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Or drive around in reverse in the Nissan Cube:

800px-NISSAN_cube_Z12_rear.jpg
 
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drtimhill

Active Member
Apr 25, 2019
3,509
4,538
Seattle
I agree about the fat A-pillars in most cars but unfortunately the problem gets more significant in small cars like Model 3. I am not going to claim that I understand what goes into the design, but wouldn’t a slight increase in the width / distance from the driver side door to the driver help? I feel like I’m too close to the door when I sit in this car specifically. It’s also a small car, so I get it. But it’s essentially what we are doing when we tilt to the right, we are increasing that very distance.

There is always this at some point...

Continental’s 'see-through' A-pillars use cameras, OLEDs to nix blind spots
 
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As mentioned above, the A pillars have become a lot "chunkier" in recent years to accommodate airbags and associated systems.

This isn't a Tesla specific thing, but it does mean drivers have to remember to use their neck and move their head around a bit more, like the driving instructors used to teach. I still do it anyway, from cycling and motorcycling habits, where head checks are lifesavers.
 
I find that big fat A pillars are a common feature in many new cars, not Tesla unique. My prior car (Volt) could hide a full car behind its A pillar, which caused a few near misses until I learned to look around it by moving my head.

I don’t have any advice, other than to be aware you will need to move your head to see around it in the city.

I had a Volt, too, and it was definitely worse than the Model 3 in terms of A-pillar blond spot. On the other hand, rear visibility is worse in the Model 3, but fortunately it has a large backup camera screen.
 
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I appreciate that this is not a Model 3 specific problem but given that this is a Model 3 forum, I tend to voice concerns and opinions (and praises) for Model 3. :)

Also, given the incessant touting that goes on about how much better the car and its safety features, I feel that physical visibility is generally a letdown in this car. Yes, the backup camera (when it’s not blacking out lol) is a savior here but I feel that electronic equipment should compliment and not replace to become fully dependent BECAUSE other possibilities are designed to be less than ideal.

Alright so, tilt the head. Got it! :)
 

john5520

Active Member
Mar 3, 2020
1,304
1,280
Florida
I came from a 2018 Camaro, so the Model 3 is a glass bubble by comparison. That car was like being in a tank, and I still managed quite well. If after a year you can't get used to the Model 3, then I can't blame you for thinking of jumping ship. Especially if it's that much of a hindrance on the road. In my case, except for the poor visibility up front when trying to judge distance from a parking block (which isn't something unique to the Model 3), visibility hasn't been an issue.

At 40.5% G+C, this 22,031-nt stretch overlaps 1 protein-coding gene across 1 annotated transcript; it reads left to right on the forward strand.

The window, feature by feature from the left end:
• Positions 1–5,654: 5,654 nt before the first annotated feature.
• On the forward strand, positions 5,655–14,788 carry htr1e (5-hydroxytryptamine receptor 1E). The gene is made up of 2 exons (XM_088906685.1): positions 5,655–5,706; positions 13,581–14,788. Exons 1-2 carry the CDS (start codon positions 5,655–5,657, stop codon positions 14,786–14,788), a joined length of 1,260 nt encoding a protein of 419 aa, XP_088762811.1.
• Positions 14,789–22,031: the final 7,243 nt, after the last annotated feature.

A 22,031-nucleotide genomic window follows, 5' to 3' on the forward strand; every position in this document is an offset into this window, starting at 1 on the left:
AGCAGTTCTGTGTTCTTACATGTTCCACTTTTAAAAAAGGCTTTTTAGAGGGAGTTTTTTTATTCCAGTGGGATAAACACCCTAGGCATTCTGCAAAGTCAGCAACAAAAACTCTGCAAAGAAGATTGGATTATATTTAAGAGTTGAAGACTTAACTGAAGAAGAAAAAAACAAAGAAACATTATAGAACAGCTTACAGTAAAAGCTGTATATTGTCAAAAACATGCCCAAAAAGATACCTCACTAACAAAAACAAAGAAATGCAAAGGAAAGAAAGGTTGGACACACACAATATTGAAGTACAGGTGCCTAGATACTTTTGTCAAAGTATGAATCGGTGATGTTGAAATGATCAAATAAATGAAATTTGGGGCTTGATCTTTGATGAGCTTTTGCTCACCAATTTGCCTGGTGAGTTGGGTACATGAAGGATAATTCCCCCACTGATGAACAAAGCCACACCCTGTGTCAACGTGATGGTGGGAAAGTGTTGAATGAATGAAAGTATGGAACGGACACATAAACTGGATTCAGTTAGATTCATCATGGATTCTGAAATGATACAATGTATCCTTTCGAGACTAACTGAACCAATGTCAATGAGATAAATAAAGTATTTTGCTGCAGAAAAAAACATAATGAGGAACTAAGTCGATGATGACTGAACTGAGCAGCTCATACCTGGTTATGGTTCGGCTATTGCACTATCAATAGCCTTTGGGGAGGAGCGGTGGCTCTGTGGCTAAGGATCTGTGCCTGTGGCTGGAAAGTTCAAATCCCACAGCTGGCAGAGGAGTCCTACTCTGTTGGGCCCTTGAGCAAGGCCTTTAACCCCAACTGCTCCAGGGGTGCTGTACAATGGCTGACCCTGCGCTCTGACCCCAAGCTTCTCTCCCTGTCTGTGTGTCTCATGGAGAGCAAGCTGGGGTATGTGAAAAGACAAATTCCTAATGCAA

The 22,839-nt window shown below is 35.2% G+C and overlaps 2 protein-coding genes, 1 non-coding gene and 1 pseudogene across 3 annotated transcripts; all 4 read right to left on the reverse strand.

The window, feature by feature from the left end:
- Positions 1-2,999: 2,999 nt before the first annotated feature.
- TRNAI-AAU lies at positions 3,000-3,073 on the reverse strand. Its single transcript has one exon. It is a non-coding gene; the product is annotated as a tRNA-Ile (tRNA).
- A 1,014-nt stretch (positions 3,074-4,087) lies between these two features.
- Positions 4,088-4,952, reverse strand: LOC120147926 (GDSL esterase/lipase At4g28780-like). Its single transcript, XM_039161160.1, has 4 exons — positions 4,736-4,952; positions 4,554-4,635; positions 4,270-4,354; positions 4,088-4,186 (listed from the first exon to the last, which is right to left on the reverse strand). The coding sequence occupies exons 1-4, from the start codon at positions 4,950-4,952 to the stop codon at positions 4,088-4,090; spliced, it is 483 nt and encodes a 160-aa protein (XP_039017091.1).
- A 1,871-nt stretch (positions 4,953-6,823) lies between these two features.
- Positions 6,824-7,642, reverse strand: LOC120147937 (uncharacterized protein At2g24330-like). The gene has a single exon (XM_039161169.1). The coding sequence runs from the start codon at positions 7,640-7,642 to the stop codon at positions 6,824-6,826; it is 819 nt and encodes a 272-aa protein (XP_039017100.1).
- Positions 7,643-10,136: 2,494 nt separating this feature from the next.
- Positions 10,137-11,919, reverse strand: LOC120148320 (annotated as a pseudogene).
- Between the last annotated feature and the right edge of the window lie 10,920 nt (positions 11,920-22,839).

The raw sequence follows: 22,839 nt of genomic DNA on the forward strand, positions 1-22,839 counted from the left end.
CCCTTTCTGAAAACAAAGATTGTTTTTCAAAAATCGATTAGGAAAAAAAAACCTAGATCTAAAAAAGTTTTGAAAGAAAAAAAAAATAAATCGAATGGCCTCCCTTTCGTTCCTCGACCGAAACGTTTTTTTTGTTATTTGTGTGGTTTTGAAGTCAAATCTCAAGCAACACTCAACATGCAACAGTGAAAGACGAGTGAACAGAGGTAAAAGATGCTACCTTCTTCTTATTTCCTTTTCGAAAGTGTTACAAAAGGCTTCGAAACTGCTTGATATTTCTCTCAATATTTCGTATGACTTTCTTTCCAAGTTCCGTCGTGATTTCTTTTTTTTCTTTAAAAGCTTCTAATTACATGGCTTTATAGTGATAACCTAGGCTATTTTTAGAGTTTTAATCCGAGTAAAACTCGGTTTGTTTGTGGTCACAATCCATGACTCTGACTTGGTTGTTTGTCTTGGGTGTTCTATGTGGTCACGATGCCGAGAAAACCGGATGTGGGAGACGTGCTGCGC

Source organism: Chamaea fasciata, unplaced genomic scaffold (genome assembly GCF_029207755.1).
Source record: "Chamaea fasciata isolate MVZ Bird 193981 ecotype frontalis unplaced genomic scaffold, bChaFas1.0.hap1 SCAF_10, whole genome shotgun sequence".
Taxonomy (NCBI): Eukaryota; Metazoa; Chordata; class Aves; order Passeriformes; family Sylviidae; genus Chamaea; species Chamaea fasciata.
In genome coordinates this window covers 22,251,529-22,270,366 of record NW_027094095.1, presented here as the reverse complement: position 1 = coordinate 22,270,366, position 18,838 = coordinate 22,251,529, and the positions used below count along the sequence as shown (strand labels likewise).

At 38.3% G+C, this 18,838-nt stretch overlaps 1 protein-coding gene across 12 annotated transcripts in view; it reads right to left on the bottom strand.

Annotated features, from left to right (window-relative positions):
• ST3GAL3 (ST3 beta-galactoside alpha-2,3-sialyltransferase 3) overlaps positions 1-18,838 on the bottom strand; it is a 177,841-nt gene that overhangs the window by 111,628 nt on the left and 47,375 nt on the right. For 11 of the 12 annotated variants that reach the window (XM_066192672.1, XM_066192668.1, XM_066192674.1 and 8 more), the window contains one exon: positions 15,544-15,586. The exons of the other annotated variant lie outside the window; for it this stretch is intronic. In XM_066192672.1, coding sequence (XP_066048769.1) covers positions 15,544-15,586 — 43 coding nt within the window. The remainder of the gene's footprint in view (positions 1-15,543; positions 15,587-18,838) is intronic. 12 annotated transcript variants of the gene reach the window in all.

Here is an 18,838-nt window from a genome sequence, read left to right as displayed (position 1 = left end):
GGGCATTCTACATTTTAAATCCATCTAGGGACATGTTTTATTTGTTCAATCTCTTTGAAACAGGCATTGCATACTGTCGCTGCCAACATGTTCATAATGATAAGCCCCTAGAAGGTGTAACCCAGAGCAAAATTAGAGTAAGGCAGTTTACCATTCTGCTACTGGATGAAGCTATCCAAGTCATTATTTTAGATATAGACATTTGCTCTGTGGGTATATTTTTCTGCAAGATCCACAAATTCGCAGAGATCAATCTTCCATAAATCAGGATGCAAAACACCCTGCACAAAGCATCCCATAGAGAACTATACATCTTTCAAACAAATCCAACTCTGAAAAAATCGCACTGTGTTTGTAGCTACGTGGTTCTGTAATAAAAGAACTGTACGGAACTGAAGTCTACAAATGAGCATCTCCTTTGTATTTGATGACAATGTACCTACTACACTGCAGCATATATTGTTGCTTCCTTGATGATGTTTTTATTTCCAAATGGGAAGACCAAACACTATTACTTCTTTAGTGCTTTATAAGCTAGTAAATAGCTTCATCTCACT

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I’m in my second year of owning this car (SR+). I’ve mostly come to terms with the disappointing rear visibility because of the upward angled shape of the car. I’ve made it as good as it can get by adding a 240mm flat Broadway mirror, and I live with it. The side mirror visibility is nothing to write home about either as I’m tall, but I have also learned to live with them. These were (are) my two biggest gripes about this car. Up until now.

However, I now live in a very densely populated neighborhood, center of town. And I’m getting increasingly wary about how restrictive and plain dangerous the A-pillar and windshield shape and size make the front visibility of this car. One typically needs to see if someone’s about to cross the street in front of you, and the A-pillar gets in the way right about when you naturally look left. Without tilting myself to my right, it is impossible to get this critical information and it’s not something a car driver should have to do. I’ve been in a couple of semi-close situations where I didn’t see someone cross the street but I am usually well within the speed limits, so I was able to stop just fine and apologize but did manage get a “look” from the person, and it was a bit embarrassing.

Funny thing is that never once did I ever have this problem when I drove a Subaru Legacy in dense neighborhoods prior to getting a Tesla. Some days I literally think of selling the Tesla (getting a Y won’t help much and I cannot afford the S or X) and getting something else that doesn’t have this issue.

I’m sure many of us are perfectly fine with the front visibility of this car. But I’d like to know what your thoughts are...

A lot of other brands have moved the side mirrors to the door body instead of the A pillars to increase visibility. I have noticed that the A-pillar plus mirror have blocked my view of a car crossing in front of me a few times.